The St Ives Park & Ride on Meadow Lane is part of the scheme and will open at the same time.[14] A "Green Update" newsletter came out in Winter 2007 with news on conservation work including protection of the Great Crested Newt.[15]


St Ives is just off the A14 road on a particularly congested section of the route from the UK's second city, Birmingham, to the port of Felixstowe and hence to the mainland of Europe[16] This 32-kilometre (20 mi) section of road also links the northern end of the M11 (Cambridge and region) to the M1 and the whole of the North of England and Scotland. A new by-pass is planned for St Ives and Huntingdon, leaving the existing alignment near Swavesey and passing to the south of both market towns.[17] A northern bypass has been under discussion for even longer but is not anticipated any time soon.

Rail and conventional Bus[]

Bus services are provided by Stagecoach in Huntingdonshire and Whippet coaches, the former also having its depot near the town. Services to Cambridge and Huntingdon are frequent (up to every 20 minutes) during the day, though less frequent in the evenings. There's also buses to Somersham/Chatteris, Ramsey and Cambourne.

Between 1847 and 1970 the town was served by St Ives railway station on the Cambridge and Huntingdon railway.[18] The line from Cambridge and the station almost survived the 1963 to 1973 Beeching Axe, but were lost to passenger service in the final stages of the process. Some sections continued to be used for freight until 1993. A campaign to reopen the passenger rail service only ended with the ripping-up of disused track shortly before construction of the Guided Busway. Huntingdon (7 miles) is the nearest rail station. Buses using the Busway system provide direct links to both Huntingdon and Cambridge stations.


St Ives is excellent for cycling, both in town and on both sides of the river to Huntingdon. The Guided Busway comes with a cycle way providing an almost flat, straight route direct to Cambridge.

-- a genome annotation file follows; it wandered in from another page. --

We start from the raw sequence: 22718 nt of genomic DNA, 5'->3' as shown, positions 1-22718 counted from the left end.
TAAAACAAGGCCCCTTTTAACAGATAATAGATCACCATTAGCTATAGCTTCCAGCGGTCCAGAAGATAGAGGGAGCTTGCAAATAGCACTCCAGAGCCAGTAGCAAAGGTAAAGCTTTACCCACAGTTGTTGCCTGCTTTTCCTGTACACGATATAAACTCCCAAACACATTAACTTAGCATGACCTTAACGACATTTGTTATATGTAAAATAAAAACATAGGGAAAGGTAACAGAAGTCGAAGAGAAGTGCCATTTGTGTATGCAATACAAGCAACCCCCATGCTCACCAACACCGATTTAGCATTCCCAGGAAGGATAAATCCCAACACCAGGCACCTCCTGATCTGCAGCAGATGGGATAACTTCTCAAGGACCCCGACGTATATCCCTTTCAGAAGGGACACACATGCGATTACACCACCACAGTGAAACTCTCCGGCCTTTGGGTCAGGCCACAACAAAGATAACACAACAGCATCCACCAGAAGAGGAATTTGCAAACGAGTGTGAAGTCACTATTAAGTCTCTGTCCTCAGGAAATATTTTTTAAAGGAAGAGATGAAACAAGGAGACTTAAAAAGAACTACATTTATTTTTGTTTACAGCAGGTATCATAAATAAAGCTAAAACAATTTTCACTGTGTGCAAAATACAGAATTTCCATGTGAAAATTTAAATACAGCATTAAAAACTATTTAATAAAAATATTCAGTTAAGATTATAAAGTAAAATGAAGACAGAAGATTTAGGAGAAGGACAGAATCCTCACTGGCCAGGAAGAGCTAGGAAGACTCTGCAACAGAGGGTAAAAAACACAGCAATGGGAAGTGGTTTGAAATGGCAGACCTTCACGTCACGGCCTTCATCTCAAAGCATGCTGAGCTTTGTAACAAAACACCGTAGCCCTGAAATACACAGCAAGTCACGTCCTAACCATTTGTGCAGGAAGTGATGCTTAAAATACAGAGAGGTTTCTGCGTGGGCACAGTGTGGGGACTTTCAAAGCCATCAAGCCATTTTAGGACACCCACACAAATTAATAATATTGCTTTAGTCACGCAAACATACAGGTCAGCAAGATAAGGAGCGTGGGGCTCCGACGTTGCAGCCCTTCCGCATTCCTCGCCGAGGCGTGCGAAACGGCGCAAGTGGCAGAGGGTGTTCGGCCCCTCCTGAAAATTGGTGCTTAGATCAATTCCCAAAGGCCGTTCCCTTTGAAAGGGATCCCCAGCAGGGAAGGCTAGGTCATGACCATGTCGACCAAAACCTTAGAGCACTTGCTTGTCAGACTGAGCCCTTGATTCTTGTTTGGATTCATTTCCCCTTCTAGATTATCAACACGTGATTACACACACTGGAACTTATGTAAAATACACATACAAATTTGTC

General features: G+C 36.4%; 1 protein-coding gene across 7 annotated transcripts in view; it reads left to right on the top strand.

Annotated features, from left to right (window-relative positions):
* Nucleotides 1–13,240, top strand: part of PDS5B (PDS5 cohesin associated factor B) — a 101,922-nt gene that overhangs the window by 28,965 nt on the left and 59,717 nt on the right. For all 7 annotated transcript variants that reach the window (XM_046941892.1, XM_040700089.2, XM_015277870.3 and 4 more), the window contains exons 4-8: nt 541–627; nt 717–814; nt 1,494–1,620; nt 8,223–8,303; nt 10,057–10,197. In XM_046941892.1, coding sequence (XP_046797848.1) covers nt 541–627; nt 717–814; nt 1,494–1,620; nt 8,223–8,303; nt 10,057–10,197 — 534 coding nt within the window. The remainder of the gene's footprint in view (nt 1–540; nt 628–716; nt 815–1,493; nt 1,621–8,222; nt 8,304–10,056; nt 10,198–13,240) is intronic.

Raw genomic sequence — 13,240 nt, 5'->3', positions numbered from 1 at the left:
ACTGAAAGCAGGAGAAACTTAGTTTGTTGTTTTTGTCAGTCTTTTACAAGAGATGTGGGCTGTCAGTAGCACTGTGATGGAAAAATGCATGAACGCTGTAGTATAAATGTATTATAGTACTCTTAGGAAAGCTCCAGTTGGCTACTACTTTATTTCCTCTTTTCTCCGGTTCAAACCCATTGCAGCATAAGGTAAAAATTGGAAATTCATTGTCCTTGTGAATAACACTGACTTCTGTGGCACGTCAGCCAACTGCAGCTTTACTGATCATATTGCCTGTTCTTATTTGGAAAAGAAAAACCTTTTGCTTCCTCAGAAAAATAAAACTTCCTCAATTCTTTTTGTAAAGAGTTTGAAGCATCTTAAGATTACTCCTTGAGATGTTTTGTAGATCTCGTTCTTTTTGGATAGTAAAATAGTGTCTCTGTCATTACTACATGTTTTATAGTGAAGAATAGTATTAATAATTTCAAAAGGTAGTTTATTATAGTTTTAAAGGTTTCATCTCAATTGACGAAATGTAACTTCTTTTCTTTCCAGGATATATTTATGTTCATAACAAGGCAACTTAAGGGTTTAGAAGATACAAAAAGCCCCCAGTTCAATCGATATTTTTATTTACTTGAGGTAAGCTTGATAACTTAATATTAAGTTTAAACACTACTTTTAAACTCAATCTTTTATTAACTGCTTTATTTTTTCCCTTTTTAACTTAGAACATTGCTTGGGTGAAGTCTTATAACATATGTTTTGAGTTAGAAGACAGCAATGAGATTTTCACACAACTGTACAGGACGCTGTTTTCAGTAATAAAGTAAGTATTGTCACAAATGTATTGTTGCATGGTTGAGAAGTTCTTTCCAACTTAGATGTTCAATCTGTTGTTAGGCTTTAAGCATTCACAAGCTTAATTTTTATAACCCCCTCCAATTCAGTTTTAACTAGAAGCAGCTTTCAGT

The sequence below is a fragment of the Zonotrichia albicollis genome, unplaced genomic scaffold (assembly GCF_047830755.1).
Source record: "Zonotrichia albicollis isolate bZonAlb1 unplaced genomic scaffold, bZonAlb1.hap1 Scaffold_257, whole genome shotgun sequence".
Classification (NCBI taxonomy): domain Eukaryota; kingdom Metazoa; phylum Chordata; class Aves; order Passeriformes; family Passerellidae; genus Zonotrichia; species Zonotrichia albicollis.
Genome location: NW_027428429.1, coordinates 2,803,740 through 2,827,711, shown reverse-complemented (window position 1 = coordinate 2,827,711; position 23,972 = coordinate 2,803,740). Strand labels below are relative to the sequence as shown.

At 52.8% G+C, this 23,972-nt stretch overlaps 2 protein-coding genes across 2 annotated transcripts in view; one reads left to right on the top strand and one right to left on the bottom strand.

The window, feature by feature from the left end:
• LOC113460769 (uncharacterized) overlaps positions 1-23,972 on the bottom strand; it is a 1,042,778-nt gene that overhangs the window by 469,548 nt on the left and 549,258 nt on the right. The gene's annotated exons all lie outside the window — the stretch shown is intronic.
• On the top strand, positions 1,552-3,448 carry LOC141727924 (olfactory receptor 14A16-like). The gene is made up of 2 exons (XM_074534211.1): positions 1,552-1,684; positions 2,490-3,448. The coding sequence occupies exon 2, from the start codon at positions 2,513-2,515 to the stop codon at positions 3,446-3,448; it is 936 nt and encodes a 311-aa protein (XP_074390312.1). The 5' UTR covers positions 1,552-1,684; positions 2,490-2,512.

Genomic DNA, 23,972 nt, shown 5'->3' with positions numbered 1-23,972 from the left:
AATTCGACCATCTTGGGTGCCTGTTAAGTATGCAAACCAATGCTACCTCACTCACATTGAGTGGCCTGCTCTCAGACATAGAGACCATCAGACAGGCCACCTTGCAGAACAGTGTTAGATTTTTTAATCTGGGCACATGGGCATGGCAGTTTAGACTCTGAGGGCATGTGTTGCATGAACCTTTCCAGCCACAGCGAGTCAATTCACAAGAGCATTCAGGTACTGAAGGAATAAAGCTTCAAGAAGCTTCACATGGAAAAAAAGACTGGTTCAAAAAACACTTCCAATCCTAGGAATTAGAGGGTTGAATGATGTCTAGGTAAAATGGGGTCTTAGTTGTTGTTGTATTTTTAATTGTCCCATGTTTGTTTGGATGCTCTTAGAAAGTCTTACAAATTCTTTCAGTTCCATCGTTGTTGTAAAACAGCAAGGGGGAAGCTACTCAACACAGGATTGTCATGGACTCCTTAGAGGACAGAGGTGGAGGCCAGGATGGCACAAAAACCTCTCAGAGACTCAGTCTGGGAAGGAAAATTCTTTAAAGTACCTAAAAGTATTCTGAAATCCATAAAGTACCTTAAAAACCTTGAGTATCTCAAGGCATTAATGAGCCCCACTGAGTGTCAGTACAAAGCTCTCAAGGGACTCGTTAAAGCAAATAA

Popular culture[]

The Seven Wives pub on a summer's night

The name St Ives is world-famous partly because of the anonymous nursery rhyme/riddle "As I was going to St Ives". While sometimes claimed to be St Ives, Cornwall, the man with seven wives, each with seven sacks containing seven cats etc. may have been on his way to (or coming from) the Great Fair at St Ives.[19]

The Seven Wives pub itself is on Ramsey Road, where it runs to the north of the town centre. However, this is a modern pub with no connection to the ancient rhyme other than the name.[20]

The term tawdry is a St Ives derived word (vying with the rival Ely claim), basically meaning cloth that is cheap and cheerful, and was evolved directly from the St Audrey's Lane cloth market held during the mediaeval and later ages. Made from discarded inferior wool and/or other felt fibres, it was a popular source of cheap and cheerful material bought by the locals, and those further afield, who flocked to the market in their droves to buy cheap supplies for their own domestic clothing. Although the St Audrey's market petered out during centuries past, the tradition of low priced cloth, albeit of better quality, is now carried on with the modern market holders at the St Ives town centre version, which is still a draw to dress and curtain makers. We are now left with the word tawdry to denote, essentially, the inferior garb worn by the poor and not a general put-down for St Ives itself, which remains a charming and attractive small river town.